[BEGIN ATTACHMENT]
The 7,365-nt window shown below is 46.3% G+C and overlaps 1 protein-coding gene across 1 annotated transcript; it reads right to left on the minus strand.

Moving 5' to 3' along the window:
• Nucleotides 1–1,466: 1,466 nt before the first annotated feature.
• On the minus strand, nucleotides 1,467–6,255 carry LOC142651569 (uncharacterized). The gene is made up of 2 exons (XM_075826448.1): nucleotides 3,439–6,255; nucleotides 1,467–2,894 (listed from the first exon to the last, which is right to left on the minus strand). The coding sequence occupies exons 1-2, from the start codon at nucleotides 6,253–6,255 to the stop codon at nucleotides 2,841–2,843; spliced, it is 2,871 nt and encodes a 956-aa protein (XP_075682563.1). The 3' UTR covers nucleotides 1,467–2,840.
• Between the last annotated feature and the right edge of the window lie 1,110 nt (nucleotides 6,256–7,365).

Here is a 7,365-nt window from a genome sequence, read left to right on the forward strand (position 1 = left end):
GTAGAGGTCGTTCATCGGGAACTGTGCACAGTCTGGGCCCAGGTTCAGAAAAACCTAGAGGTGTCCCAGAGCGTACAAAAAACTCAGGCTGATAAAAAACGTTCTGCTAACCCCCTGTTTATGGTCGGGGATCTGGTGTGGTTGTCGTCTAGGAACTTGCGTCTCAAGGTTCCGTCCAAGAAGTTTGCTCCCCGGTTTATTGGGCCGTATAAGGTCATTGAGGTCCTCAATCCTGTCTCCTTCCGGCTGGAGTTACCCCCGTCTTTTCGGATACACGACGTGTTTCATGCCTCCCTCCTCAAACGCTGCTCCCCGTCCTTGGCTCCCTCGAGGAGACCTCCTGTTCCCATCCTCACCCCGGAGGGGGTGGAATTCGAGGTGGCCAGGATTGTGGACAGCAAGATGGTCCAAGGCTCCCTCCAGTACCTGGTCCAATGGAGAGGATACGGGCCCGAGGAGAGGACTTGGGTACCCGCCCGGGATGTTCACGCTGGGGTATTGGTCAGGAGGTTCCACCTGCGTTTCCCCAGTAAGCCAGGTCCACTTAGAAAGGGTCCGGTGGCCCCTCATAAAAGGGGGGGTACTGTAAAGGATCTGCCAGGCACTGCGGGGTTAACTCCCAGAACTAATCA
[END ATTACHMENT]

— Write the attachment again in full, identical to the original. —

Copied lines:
The 7,365-nt window shown below is 46.3% G+C and overlaps 1 protein-coding gene across 1 annotated transcript; it reads right to left on the minus strand.

Moving 5' to 3' along the window:
• Nucleotides 1–1,466: 1,466 nt before the first annotated feature.
• On the minus strand, nucleotides 1,467–6,255 carry LOC142651569 (uncharacterized). The gene is made up of 2 exons (XM_075826448.1): nucleotides 3,439–6,255; nucleotides 1,467–2,894 (listed from the first exon to the last, which is right to left on the minus strand). The coding sequence occupies exons 1-2, from the start codon at nucleotides 6,253–6,255 to the stop codon at nucleotides 2,841–2,843; spliced, it is 2,871 nt and encodes a 956-aa protein (XP_075682563.1). The 3' UTR covers nucleotides 1,467–2,840.
• Between the last annotated feature and the right edge of the window lie 1,110 nt (nucleotides 6,256–7,365).

Here is a 7,365-nt window from a genome sequence, read left to right on the forward strand (position 1 = left end):
GTAGAGGTCGTTCATCGGGAACTGTGCACAGTCTGGGCCCAGGTTCAGAAAAACCTAGAGGTGTCCCAGAGCGTACAAAAAACTCAGGCTGATAAAAAACGTTCTGCTAACCCCCTGTTTATGGTCGGGGATCTGGTGTGGTTGTCGTCTAGGAACTTGCGTCTCAAGGTTCCGTCCAAGAAGTTTGCTCCCCGGTTTATTGGGCCGTATAAGGTCATTGAGGTCCTCAATCCTGTCTCCTTCCGGCTGGAGTTACCCCCGTCTTTTCGGATACACGACGTGTTTCATGCCTCCCTCCTCAAACGCTGCTCCCCGTCCTTGGCTCCCTCGAGGAGACCTCCTGTTCCCATCCTCACCCCGGAGGGGGTGGAATTCGAGGTGGCCAGGATTGTGGACAGCAAGATGGTCCAAGGCTCCCTCCAGTACCTGGTCCAATGGAGAGGATACGGGCCCGAGGAGAGGACTTGGGTACCCGCCCGGGATGTTCACGCTGGGGTATTGGTCAGGAGGTTCCACCTGCGTTTCCCCAGTAAGCCAGGTCCACTTAGAAAGGGTCCGGTGGCCCCTCATAAAAGGGGGGGTACTGTAAAGGATCTGCCAGGCACTGCGGGGTTAACTCCCAGAACTAATCA